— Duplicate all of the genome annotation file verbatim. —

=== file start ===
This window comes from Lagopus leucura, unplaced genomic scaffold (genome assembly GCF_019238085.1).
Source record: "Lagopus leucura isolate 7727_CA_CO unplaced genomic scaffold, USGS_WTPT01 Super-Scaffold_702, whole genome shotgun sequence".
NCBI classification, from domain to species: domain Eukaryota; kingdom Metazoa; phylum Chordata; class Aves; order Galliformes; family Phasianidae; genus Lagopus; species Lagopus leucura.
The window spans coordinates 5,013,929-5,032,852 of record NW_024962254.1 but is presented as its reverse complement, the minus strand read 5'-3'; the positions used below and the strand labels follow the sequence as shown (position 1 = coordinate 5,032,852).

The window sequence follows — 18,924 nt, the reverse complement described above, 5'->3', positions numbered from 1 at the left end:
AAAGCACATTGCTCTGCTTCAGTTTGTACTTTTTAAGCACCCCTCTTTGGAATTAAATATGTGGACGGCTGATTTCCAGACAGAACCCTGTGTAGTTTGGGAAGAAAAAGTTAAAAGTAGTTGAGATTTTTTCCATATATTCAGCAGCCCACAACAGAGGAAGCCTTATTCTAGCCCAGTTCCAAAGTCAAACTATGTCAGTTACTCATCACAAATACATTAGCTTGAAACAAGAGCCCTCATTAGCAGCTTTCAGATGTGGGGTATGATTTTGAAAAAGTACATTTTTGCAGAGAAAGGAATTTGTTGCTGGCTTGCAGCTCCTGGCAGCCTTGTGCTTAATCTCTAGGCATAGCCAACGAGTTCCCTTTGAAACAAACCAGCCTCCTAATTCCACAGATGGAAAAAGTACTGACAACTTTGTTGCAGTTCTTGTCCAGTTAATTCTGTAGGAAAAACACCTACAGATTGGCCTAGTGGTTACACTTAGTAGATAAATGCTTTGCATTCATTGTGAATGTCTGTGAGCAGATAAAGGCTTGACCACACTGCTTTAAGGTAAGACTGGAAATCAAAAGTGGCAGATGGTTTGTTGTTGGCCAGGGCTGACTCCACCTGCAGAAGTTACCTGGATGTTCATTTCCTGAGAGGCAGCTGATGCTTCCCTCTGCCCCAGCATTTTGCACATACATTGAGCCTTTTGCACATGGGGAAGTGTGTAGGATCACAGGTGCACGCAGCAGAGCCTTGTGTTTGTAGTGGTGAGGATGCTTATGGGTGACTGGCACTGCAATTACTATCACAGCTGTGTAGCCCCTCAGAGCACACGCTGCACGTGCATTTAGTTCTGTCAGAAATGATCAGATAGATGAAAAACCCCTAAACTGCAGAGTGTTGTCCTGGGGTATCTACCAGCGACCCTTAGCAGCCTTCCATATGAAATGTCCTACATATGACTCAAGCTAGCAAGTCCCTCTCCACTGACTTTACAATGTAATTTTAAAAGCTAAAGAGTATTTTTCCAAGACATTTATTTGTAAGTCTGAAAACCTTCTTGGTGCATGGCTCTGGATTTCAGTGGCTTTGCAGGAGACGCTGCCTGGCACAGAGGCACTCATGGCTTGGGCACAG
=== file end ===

This window comes from Lagopus leucura, unplaced genomic scaffold (genome assembly GCF_019238085.1).
Source record: "Lagopus leucura isolate 7727_CA_CO unplaced genomic scaffold, USGS_WTPT01 Super-Scaffold_702, whole genome shotgun sequence".
NCBI classification, from domain to species: domain Eukaryota; kingdom Metazoa; phylum Chordata; class Aves; order Galliformes; family Phasianidae; genus Lagopus; species Lagopus leucura.
The window spans coordinates 5,013,929-5,032,852 of record NW_024962254.1 but is presented as its reverse complement, the minus strand read 5'-3'; the positions used below and the strand labels follow the sequence as shown (position 1 = coordinate 5,032,852).

The window sequence follows — 18,924 nt, the reverse complement described above, 5'->3', positions numbered from 1 at the left end:
AAAGCACATTGCTCTGCTTCAGTTTGTACTTTTTAAGCACCCCTCTTTGGAATTAAATATGTGGACGGCTGATTTCCAGACAGAACCCTGTGTAGTTTGGGAAGAAAAAGTTAAAAGTAGTTGAGATTTTTTCCATATATTCAGCAGCCCACAACAGAGGAAGCCTTATTCTAGCCCAGTTCCAAAGTCAAACTATGTCAGTTACTCATCACAAATACATTAGCTTGAAACAAGAGCCCTCATTAGCAGCTTTCAGATGTGGGGTATGATTTTGAAAAAGTACATTTTTGCAGAGAAAGGAATTTGTTGCTGGCTTGCAGCTCCTGGCAGCCTTGTGCTTAATCTCTAGGCATAGCCAACGAGTTCCCTTTGAAACAAACCAGCCTCCTAATTCCACAGATGGAAAAAGTACTGACAACTTTGTTGCAGTTCTTGTCCAGTTAATTCTGTAGGAAAAACACCTACAGATTGGCCTAGTGGTTACACTTAGTAGATAAATGCTTTGCATTCATTGTGAATGTCTGTGAGCAGATAAAGGCTTGACCACACTGCTTTAAGGTAAGACTGGAAATCAAAAGTGGCAGATGGTTTGTTGTTGGCCAGGGCTGACTCCACCTGCAGAAGTTACCTGGATGTTCATTTCCTGAGAGGCAGCTGATGCTTCCCTCTGCCCCAGCATTTTGCACATACATTGAGCCTTTTGCACATGGGGAAGTGTGTAGGATCACAGGTGCACGCAGCAGAGCCTTGTGTTTGTAGTGGTGAGGATGCTTATGGGTGACTGGCACTGCAATTACTATCACAGCTGTGTAGCCCCTCAGAGCACACGCTGCACGTGCATTTAGTTCTGTCAGAAATGATCAGATAGATGAAAAACCCCTAAACTGCAGAGTGTTGTCCTGGGGTATCTACCAGCGACCCTTAGCAGCCTTCCATATGAAATGTCCTACATATGACTCAAGCTAGCAAGTCCCTCTCCACTGACTTTACAATGTAATTTTAAAAGCTAAAGAGTATTTTTCCAAGACATTTATTTGTAAGTCTGAAAACCTTCTTGGTGCATGGCTCTGGATTTCAGTGGCTTTGCAGGAGACGCTGCCTGGCACAGAGGCACTCATGGCTTGGGCACAG